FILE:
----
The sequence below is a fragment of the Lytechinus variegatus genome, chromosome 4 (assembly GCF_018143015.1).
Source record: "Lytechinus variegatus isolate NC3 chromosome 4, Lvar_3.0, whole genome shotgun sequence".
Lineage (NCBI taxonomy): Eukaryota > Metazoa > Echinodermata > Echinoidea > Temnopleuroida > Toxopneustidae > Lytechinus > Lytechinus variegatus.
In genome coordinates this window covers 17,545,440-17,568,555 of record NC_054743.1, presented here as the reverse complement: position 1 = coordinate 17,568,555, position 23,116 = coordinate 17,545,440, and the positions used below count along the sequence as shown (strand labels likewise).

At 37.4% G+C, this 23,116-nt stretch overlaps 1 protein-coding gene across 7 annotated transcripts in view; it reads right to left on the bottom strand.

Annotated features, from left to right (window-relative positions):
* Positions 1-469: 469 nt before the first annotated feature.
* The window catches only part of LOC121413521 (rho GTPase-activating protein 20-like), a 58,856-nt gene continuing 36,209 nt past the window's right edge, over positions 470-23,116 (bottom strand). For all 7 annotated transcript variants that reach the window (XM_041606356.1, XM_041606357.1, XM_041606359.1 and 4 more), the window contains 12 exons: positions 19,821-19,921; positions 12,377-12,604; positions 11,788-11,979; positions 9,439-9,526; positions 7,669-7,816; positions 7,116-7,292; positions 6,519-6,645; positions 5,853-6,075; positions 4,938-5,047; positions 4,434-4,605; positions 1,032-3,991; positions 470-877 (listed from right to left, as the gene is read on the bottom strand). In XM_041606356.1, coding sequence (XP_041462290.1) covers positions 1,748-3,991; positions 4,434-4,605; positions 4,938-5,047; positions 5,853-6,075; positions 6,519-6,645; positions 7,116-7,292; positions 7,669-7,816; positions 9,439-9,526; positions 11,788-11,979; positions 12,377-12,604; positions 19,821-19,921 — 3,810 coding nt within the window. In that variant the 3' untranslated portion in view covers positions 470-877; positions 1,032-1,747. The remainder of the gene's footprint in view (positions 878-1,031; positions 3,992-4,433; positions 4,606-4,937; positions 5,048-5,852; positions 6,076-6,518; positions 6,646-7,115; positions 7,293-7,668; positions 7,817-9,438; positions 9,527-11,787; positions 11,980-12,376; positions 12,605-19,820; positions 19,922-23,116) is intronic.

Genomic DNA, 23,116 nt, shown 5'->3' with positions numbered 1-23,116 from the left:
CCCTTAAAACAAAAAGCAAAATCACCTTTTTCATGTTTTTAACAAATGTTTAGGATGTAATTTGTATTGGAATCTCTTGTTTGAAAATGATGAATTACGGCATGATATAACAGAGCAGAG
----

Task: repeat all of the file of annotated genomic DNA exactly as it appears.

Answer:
The sequence below is a fragment of the Lytechinus variegatus genome, chromosome 4 (assembly GCF_018143015.1).
Source record: "Lytechinus variegatus isolate NC3 chromosome 4, Lvar_3.0, whole genome shotgun sequence".
Lineage (NCBI taxonomy): Eukaryota > Metazoa > Echinodermata > Echinoidea > Temnopleuroida > Toxopneustidae > Lytechinus > Lytechinus variegatus.
In genome coordinates this window covers 17,545,440-17,568,555 of record NC_054743.1, presented here as the reverse complement: position 1 = coordinate 17,568,555, position 23,116 = coordinate 17,545,440, and the positions used below count along the sequence as shown (strand labels likewise).

At 37.4% G+C, this 23,116-nt stretch overlaps 1 protein-coding gene across 7 annotated transcripts in view; it reads right to left on the bottom strand.

Annotated features, from left to right (window-relative positions):
* Positions 1-469: 469 nt before the first annotated feature.
* The window catches only part of LOC121413521 (rho GTPase-activating protein 20-like), a 58,856-nt gene continuing 36,209 nt past the window's right edge, over positions 470-23,116 (bottom strand). For all 7 annotated transcript variants that reach the window (XM_041606356.1, XM_041606357.1, XM_041606359.1 and 4 more), the window contains 12 exons: positions 19,821-19,921; positions 12,377-12,604; positions 11,788-11,979; positions 9,439-9,526; positions 7,669-7,816; positions 7,116-7,292; positions 6,519-6,645; positions 5,853-6,075; positions 4,938-5,047; positions 4,434-4,605; positions 1,032-3,991; positions 470-877 (listed from right to left, as the gene is read on the bottom strand). In XM_041606356.1, coding sequence (XP_041462290.1) covers positions 1,748-3,991; positions 4,434-4,605; positions 4,938-5,047; positions 5,853-6,075; positions 6,519-6,645; positions 7,116-7,292; positions 7,669-7,816; positions 9,439-9,526; positions 11,788-11,979; positions 12,377-12,604; positions 19,821-19,921 — 3,810 coding nt within the window. In that variant the 3' untranslated portion in view covers positions 470-877; positions 1,032-1,747. The remainder of the gene's footprint in view (positions 878-1,031; positions 3,992-4,433; positions 4,606-4,937; positions 5,048-5,852; positions 6,076-6,518; positions 6,646-7,115; positions 7,293-7,668; positions 7,817-9,438; positions 9,527-11,787; positions 11,980-12,376; positions 12,605-19,820; positions 19,922-23,116) is intronic.

Genomic DNA, 23,116 nt, shown 5'->3' with positions numbered 1-23,116 from the left:
CCCTTAAAACAAAAAGCAAAATCACCTTTTTCATGTTTTTAACAAATGTTTAGGATGTAATTTGTATTGGAATCTCTTGTTTGAAAATGATGAATTACGGCATGATATAACAGAGCAGAG